In a special meeting Wednesday, the Minden City Council agreed to finance $1.7 million of a $3 million project to replace the electric and water meters in the city.
In a workshop beforehand, council members discussed five different financing options to pay for the project.
The option council members chose Wednesday is to make a $1 million down payment, with $350,000 in contingency fees all coming from reserves. The city will finance the remaining $1.7 million and make 10 annual payments of $203,556.09 at a 3.417 percent interest rate to Government Capital, the financing agency that will fund the project.
Following Monday’s city council meeting, District A Councilman Wayne Edwards said he had questions about the financing, adding they could do better. Following the special meeting Wednesday, he says he was satisfied with the outcome.
“All the data I’d seen and the literature I picked up showed 10 percent, and if we do 10 percent, that’s a plus,” he said. “If we do five percent, along with this low interest rate, then we’ll start showing a turnaround on our investment in the first year. I wanted to make sure we had enough money to handle this project, and this will do it for me.”
Davis says he was pleased with the outcome of the meeting; all parties involved understand the importance of purchasing the system and getting it installed.
“I think the most important thing is that we get the project done,” he said. “I understand Wayne’s concerns about it. He and I talked about it a great deal, and we don’t necessarily agree on it, but we are agreeable as far as coming to a conclusion. He feels comfortable doing this, and I think the council really feels comfortable doing this, because we think the main goal is to get the project done. We think this is a giant step forward for the City of Minden and for the citizens.”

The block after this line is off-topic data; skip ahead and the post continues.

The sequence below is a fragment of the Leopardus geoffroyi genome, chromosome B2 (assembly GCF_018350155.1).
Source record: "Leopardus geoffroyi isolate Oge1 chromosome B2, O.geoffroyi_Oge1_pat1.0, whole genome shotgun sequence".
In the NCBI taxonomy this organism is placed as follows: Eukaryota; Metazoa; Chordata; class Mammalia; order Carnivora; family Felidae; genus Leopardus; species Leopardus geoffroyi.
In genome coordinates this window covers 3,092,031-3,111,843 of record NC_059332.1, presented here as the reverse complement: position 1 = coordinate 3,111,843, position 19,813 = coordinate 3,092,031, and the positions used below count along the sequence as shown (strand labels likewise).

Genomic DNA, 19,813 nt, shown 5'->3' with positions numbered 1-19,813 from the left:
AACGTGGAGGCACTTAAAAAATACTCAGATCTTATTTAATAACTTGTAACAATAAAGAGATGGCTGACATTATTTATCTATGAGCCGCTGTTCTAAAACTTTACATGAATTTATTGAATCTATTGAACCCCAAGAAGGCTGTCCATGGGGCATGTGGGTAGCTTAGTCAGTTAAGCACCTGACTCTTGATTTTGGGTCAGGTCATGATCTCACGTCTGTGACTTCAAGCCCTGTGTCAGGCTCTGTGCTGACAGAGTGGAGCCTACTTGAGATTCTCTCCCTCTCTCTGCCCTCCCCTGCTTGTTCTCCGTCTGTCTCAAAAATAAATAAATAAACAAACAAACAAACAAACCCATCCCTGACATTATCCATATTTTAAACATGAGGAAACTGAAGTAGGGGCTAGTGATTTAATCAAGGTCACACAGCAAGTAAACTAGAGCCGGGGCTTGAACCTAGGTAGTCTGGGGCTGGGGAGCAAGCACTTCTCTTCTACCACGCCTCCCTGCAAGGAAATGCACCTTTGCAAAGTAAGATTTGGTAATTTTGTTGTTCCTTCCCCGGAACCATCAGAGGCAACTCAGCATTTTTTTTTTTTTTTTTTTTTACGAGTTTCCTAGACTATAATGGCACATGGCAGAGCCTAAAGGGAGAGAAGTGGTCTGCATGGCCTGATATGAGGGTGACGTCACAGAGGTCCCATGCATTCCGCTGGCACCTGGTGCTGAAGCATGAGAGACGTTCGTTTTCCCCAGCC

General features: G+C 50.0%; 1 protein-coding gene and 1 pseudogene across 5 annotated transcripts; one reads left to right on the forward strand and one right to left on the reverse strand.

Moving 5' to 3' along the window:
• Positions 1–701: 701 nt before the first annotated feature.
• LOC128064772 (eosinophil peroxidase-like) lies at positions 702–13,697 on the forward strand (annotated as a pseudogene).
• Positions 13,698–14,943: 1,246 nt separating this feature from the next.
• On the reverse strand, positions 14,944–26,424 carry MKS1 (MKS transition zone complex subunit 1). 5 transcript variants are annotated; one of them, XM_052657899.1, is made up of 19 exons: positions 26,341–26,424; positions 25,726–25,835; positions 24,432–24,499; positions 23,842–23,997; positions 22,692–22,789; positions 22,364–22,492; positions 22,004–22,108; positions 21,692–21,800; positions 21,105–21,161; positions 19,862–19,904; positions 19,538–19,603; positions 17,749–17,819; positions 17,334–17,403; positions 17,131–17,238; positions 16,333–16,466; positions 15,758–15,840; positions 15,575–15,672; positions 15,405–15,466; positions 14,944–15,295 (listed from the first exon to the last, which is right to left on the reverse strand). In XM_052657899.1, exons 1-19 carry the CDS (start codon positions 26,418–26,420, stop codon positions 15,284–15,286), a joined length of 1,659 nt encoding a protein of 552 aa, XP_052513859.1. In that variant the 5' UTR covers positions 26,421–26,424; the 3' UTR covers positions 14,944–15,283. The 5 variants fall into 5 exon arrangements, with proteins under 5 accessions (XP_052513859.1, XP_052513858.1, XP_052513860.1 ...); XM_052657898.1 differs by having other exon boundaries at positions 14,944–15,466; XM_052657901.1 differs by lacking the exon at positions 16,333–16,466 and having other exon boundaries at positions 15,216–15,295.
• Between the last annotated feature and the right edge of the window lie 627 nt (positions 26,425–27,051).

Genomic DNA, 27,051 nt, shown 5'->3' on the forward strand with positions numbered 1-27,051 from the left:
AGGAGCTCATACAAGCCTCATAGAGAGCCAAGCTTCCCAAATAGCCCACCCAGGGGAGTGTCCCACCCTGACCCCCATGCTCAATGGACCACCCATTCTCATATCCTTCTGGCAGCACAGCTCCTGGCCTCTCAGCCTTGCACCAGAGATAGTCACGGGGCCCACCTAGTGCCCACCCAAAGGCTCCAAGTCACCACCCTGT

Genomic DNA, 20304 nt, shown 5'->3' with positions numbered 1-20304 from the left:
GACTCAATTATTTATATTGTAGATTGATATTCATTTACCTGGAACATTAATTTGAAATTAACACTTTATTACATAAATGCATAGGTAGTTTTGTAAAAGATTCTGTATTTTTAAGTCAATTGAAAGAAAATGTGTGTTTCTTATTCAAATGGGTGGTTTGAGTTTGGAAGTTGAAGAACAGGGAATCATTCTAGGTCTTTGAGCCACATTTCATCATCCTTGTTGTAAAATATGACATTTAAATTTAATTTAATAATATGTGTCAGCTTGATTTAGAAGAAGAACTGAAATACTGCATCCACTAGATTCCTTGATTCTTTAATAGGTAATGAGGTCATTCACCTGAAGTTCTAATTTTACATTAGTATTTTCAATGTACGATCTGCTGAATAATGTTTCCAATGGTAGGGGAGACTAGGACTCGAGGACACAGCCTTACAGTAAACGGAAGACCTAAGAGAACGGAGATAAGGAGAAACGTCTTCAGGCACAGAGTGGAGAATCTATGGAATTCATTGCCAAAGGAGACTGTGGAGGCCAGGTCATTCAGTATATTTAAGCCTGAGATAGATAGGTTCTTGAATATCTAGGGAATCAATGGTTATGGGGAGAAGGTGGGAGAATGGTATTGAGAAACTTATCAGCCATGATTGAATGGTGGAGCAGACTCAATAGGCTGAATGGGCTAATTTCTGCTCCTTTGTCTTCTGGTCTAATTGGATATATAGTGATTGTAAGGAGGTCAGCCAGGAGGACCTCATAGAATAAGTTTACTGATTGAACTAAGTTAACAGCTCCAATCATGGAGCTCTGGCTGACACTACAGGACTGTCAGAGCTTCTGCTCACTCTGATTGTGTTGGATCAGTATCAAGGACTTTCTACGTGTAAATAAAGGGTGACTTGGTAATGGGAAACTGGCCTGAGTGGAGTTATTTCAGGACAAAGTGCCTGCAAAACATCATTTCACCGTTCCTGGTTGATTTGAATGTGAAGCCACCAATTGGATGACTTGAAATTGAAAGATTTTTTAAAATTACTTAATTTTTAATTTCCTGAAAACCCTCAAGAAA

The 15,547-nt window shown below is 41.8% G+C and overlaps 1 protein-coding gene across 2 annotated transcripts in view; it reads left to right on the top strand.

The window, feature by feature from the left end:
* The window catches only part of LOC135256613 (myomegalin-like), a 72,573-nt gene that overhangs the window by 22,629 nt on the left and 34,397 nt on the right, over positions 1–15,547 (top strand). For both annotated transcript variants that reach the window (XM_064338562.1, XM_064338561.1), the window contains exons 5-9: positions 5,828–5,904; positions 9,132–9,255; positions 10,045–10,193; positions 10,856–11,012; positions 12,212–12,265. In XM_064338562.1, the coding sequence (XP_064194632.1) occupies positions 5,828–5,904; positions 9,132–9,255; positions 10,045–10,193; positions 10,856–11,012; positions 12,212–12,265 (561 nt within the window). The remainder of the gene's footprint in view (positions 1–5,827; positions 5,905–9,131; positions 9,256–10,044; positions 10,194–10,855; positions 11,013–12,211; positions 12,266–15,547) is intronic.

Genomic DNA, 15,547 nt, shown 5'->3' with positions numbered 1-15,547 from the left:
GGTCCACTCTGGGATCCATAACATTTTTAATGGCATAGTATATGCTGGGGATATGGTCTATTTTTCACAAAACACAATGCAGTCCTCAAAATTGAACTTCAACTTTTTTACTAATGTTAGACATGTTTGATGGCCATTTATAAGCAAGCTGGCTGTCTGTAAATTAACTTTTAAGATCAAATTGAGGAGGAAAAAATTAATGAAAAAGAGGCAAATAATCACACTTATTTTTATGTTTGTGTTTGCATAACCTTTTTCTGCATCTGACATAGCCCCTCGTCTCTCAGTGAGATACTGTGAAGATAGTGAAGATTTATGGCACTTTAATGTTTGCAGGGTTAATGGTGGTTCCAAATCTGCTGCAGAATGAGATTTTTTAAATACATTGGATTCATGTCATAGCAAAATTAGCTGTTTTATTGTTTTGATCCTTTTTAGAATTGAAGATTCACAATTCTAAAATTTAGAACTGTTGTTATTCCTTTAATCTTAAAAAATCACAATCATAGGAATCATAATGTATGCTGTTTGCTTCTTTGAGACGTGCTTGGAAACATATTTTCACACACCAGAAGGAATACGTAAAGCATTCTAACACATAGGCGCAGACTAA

He says beginning next fiscal year, which begins Oct. 1, the city will create a special fund to begin setting aside a certain amount of money for a 20-year period in order to pay for replacement of these meters when that time comes. This way, the city will already have the funds to pay for the replacements and won’t have to finance it.
“We project that it will cost about $1 million to $1.5 million to replace the meters in 20 years,” Davis said. “I think we can easily pay for this in the 10 years that we’ve set up to be paid and save money in a fund to replace it.”
He emphasized the main replacements in 20 years will be the water meters, because the electric meters are expected to last much longer.
“These water meters, specifically, are guaranteed for 20 years,” he added.
The other option on the table – and the one most discussed – was to finance the full $3 million with 10 annual payments of $359,216.62 with the same interest rate they chose. Option two was to finance $2.65 million with annual payments of $317,308.02. Option four was to finance $1.7 million for seven years with an interest rate of 3.132 percent with payments at $274,219.84. Option five was to finance $1.7 million with five annual payments of $368,979.90 with an interest rate of 2.790 percent.
Aqua Metrics/Sensus is the contractor on the project and Davis says the project should be complete by January 2017. Installation of the new meters should begin mid 2016, city officials said.